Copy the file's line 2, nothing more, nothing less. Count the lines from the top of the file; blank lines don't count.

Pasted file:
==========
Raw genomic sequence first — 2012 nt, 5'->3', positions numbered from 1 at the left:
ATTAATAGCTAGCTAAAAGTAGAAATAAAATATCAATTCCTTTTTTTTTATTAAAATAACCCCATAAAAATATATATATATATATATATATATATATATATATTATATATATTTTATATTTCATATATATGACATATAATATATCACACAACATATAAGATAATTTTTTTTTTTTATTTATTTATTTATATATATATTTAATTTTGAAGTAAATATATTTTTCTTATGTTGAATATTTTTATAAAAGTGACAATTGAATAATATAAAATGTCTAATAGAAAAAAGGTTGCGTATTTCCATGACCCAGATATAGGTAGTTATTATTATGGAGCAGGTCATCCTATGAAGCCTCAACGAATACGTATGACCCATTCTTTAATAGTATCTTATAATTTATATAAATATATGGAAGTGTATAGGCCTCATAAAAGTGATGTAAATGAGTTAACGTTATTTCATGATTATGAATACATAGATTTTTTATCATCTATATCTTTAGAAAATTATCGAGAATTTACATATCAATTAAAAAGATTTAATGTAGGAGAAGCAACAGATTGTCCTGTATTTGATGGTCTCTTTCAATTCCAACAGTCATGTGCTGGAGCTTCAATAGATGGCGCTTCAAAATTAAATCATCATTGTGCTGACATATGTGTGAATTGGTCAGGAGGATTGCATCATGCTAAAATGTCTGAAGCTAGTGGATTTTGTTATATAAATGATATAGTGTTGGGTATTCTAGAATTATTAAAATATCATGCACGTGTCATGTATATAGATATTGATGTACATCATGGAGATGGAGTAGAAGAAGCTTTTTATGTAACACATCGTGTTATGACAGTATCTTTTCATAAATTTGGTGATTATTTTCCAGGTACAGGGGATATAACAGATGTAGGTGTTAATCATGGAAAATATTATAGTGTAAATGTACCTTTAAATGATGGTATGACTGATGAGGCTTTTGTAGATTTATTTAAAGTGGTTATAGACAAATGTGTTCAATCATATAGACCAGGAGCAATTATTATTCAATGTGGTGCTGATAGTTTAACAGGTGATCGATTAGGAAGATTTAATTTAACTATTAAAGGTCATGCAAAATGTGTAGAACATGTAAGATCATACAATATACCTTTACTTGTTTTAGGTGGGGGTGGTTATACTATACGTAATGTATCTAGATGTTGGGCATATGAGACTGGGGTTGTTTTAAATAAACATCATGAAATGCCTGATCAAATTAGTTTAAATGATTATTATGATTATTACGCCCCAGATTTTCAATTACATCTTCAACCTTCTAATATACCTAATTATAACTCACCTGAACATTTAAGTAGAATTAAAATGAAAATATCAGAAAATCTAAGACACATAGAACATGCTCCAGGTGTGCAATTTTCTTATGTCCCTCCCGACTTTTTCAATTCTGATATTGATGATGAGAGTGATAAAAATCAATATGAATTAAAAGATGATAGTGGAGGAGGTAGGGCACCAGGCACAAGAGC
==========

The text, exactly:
ATTAATAGCTAGCTAAAAGTAGAAATAAAATATCAATTCCTTTTTTTTTATTAAAATAACCCCATAAAAATATATATATATATATATATATATATATATATATTATATATATTTTATATTTCATATATATGACATATAATATATCACACAACATATAAGATAATTTTTTTTTTTTATTTATTTATTTATATATATATTTAATTTTGAAGTAAATATATTTTTCTTATGTTGAATATTTTTATAAAAGTGACAATTGAATAATATAAAATGTCTAATAGAAAAAAGGTTGCGTATTTCCATGACCCAGATATAGGTAGTTATTATTATGGAGCAGGTCATCCTATGAAGCCTCAACGAATACGTATGACCCATTCTTTAATAGTATCTTATAATTTATATAAATATATGGAAGTGTATAGGCCTCATAAAAGTGATGTAAATGAGTTAACGTTATTTCATGATTATGAATACATAGATTTTTTATCATCTATATCTTTAGAAAATTATCGAGAATTTACATATCAATTAAAAAGATTTAATGTAGGAGAAGCAACAGATTGTCCTGTATTTGATGGTCTCTTTCAATTCCAACAGTCATGTGCTGGAGCTTCAATAGATGGCGCTTCAAAATTAAATCATCATTGTGCTGACATATGTGTGAATTGGTCAGGAGGATTGCATCATGCTAAAATGTCTGAAGCTAGTGGATTTTGTTATATAAATGATATAGTGTTGGGTATTCTAGAATTATTAAAATATCATGCACGTGTCATGTATATAGATATTGATGTACATCATGGAGATGGAGTAGAAGAAGCTTTTTATGTAACACATCGTGTTATGACAGTATCTTTTCATAAATTTGGTGATTATTTTCCAGGTACAGGGGATATAACAGATGTAGGTGTTAATCATGGAAAATATTATAGTGTAAATGTACCTTTAAATGATGGTATGACTGATGAGGCTTTTGTAGATTTATTTAAAGTGGTTATAGACAAATGTGTTCAATCATATAGACCAGGAGCAATTATTATTCAATGTGGTGCTGATAGTTTAACAGGTGATCGATTAGGAAGATTTAATTTAACTATTAAAGGTCATGCAAAATGTGTAGAACATGTAAGATCATACAATATACCTTTACTTGTTTTAGGTGGGGGTGGTTATACTATACGTAATGTATCTAGATGTTGGGCATATGAGACTGGGGTTGTTTTAAATAAACATCATGAAATGCCTGATCAAATTAGTTTAAATGATTATTATGATTATTACGCCCCAGATTTTCAATTACATCTTCAACCTTCTAATATACCTAATTATAACTCACCTGAACATTTAAGTAGAATTAAAATGAAAATATCAGAAAATCTAAGACACATAGAACATGCTCCAGGTGTGCAATTTTCTTATGTCCCTCCCGACTTTTTCAATTCTGATATTGATGATGAGAGTGATAAAAATCAATATGAATTAAAAGATGATAGTGGAGGAGGTAGGGCACCAGGCACAAGAGC